The Making of Asia:
Asian/ Asian Americans on Screen:
The Making of Asia:
Asian/ Asian Americans on Screen:
“Silence is constituted by the absence of words but is therefore and simultaneously the presence of their absence” (The language of Silence. Schlant, Ernestine).
There will always come that specific moment, – and then there is silence. Many great thinkers and artists reached a point, after their most productive phase where they had become silent, and silence exists as a decision and punishment.
Wittgenstein concluded, “Whereof one cannot speak, thereof one must be silent.”
Scholars from all disciplines are invited to submit proposals for papers, panels, and special sessions for the third annual Grateful Dead Studies Association meeting, to be held in conjunction with the Grateful Dead area at t
Contributions are sought for a volume that seeks to rethink and recover the history and future of English-speaking female authors who wrote about animals (as scientists, popularizers, storytellers, novelists and poets) from the late eighteenth to the early twenty-first century. We seek to explore the question of how female writers conceive nature and represent animals from a feminist perspective by examining their role in the reconstruction of nature and looking at how they represent non-human animals and their/our relationship with them. The collection aims to pay tribute to what Anglophone female writers did in the name of nature and local wildlife by recovering their contributions and reviewing history.
This seminar proposes a collaborative theorization of Boys Love (BL), a transnational Asian media phenomenon conventionally associated with adolescent heterosexual female fan subcultures who create, consume, and circulate content depicting male-male romance and sexuality. We invite papers that theorize BL as vernacular forms of world literature with a reach beyond their targeted demographics to unsettle norms of gender and sexuality across national, linguistic, and cultural borders.
This panel invites discussions on the contemporary politics of the “safe animal” in literature and media—in all the registers and valences of “safe.” An overworked but underexplored cultural trope, safe animals are constantly in demand across various forms of popular media: animal memes and pet-related small talk are the safest conversation starters, “cute” cat pictures always promise to comfort, and ample cultural scaffolding is in place to help us stick to animals that are safe. For example, the website Does the Dog Die, a crowdsourced platform for “emotional spoilers” about movies and other popular media, promises to protect viewers from “upsetting” material including the death of animals.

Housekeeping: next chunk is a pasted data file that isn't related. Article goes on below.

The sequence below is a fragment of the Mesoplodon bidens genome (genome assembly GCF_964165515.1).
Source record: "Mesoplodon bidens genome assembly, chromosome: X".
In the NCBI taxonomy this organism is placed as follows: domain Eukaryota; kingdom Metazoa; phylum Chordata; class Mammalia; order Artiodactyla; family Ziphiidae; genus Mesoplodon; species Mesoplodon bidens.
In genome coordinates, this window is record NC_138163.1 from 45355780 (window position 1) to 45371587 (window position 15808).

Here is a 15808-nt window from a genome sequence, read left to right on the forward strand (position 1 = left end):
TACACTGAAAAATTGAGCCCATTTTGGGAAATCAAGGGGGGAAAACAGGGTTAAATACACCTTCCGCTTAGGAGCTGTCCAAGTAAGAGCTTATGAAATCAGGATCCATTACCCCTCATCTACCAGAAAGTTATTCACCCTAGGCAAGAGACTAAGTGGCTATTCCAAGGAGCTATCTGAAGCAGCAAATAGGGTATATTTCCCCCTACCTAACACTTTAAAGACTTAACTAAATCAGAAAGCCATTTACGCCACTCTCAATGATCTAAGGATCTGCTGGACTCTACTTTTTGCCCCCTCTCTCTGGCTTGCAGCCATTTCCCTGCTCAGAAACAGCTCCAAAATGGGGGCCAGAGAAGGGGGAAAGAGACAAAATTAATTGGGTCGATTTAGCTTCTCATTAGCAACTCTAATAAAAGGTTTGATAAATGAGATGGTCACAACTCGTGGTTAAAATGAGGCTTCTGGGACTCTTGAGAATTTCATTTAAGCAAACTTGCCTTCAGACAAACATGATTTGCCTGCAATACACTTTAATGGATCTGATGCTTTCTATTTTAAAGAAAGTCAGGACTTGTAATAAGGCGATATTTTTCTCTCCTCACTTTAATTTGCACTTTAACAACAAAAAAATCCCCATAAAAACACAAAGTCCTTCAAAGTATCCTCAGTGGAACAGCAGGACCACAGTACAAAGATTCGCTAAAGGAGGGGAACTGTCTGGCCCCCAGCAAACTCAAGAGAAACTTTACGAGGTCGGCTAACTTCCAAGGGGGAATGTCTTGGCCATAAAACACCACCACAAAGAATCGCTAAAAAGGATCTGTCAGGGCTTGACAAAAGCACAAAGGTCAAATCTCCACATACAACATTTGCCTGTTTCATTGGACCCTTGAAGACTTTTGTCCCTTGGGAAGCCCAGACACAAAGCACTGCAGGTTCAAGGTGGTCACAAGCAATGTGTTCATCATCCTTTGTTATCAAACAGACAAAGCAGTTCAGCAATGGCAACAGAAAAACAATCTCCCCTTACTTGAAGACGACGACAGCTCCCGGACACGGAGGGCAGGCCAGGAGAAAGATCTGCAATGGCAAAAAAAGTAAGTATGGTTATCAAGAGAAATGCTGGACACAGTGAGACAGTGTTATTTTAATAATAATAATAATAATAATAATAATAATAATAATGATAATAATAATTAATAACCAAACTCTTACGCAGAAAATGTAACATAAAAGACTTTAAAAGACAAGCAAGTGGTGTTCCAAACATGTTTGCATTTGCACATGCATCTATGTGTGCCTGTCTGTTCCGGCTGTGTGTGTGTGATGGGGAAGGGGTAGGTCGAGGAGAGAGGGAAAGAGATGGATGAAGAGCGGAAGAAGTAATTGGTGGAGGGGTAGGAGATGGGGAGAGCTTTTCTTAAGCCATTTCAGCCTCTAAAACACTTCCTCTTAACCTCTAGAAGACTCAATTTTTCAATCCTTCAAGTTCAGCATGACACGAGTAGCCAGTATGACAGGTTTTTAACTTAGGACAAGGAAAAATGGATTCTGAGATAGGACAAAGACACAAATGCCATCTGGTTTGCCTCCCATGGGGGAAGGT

Blooming: Metamorphoses and Seasons of Queerness
Nothing stays static in the natural world. The cold and dead of winter gives way to the green shoots of spring, which flower out in summer’s long, warm days, only to wither and fall as the end of the year comes again. In this age of cold-hearted and unenlightened legislators attacking trans rights, a false spring of marriage equality, and (somewhat) greater representation in popular culture, we wonder what season are we in today as queer and trans people? How can we bloom in an ever-changing world and shape those changes to promote better, more just, and warmer-hearted treatment for all?
This seminar investigates “pornography” and “propaganda” as two categories that attempt to set boundaries around acceptable language. They work as genre designations as often as they work as aesthetic judgements and denunciations. When an object, a picture, or a text is accused of being pornographic or propagandistic, it stands accused of using representational force in an unacceptable way – too direct, too explicit, too symbolic, too something to accord with the idealized sincerity and critical openness of acceptable, normal, or mainstream discourse, of speech that should be unquestionably “free.”
AlterNative: An International Journal of Indigenous Peoples
Call for Papers: Indigenous Modernities
Indigenous societies around the world are reimagining themselves, foregrounding elements of historic and/or traditional cultures and emphasizing their ‘indigeneity’. Within the context of Western modernities and urbanization, indigenous identities are being renewed or reconstructed and new conceptions of the indigenous self are emerging.